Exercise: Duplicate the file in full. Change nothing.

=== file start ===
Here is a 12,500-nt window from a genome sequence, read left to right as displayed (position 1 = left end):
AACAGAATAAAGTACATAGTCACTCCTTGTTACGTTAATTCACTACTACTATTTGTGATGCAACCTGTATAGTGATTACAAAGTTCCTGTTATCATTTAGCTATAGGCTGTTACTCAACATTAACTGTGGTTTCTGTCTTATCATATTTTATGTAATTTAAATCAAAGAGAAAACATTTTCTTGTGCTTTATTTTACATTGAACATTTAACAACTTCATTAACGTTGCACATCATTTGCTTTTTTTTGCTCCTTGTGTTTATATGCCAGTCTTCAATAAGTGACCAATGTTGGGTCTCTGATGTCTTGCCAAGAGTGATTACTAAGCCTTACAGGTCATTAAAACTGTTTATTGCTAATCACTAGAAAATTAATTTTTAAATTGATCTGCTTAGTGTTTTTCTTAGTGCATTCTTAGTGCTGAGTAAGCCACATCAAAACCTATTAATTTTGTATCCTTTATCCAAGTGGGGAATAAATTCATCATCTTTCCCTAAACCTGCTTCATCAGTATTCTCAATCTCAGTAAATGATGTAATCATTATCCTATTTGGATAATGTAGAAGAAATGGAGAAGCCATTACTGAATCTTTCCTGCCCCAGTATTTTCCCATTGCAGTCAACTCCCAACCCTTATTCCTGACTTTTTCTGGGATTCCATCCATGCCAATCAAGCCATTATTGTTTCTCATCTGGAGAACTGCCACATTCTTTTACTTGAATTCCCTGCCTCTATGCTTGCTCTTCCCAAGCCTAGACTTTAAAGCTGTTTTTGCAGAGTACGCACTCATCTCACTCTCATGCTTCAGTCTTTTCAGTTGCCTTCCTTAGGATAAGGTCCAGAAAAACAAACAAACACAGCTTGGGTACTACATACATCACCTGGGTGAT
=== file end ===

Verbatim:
Here is a 12,500-nt window from a genome sequence, read left to right as displayed (position 1 = left end):
AACAGAATAAAGTACATAGTCACTCCTTGTTACGTTAATTCACTACTACTATTTGTGATGCAACCTGTATAGTGATTACAAAGTTCCTGTTATCATTTAGCTATAGGCTGTTACTCAACATTAACTGTGGTTTCTGTCTTATCATATTTTATGTAATTTAAATCAAAGAGAAAACATTTTCTTGTGCTTTATTTTACATTGAACATTTAACAACTTCATTAACGTTGCACATCATTTGCTTTTTTTTGCTCCTTGTGTTTATATGCCAGTCTTCAATAAGTGACCAATGTTGGGTCTCTGATGTCTTGCCAAGAGTGATTACTAAGCCTTACAGGTCATTAAAACTGTTTATTGCTAATCACTAGAAAATTAATTTTTAAATTGATCTGCTTAGTGTTTTTCTTAGTGCATTCTTAGTGCTGAGTAAGCCACATCAAAACCTATTAATTTTGTATCCTTTATCCAAGTGGGGAATAAATTCATCATCTTTCCCTAAACCTGCTTCATCAGTATTCTCAATCTCAGTAAATGATGTAATCATTATCCTATTTGGATAATGTAGAAGAAATGGAGAAGCCATTACTGAATCTTTCCTGCCCCAGTATTTTCCCATTGCAGTCAACTCCCAACCCTTATTCCTGACTTTTTCTGGGATTCCATCCATGCCAATCAAGCCATTATTGTTTCTCATCTGGAGAACTGCCACATTCTTTTACTTGAATTCCCTGCCTCTATGCTTGCTCTTCCCAAGCCTAGACTTTAAAGCTGTTTTTGCAGAGTACGCACTCATCTCACTCTCATGCTTCAGTCTTTTCAGTTGCCTTCCTTAGGATAAGGTCCAGAAAAACAAACAAACACAGCTTGGGTACTACATACATCACCTGGGTGAT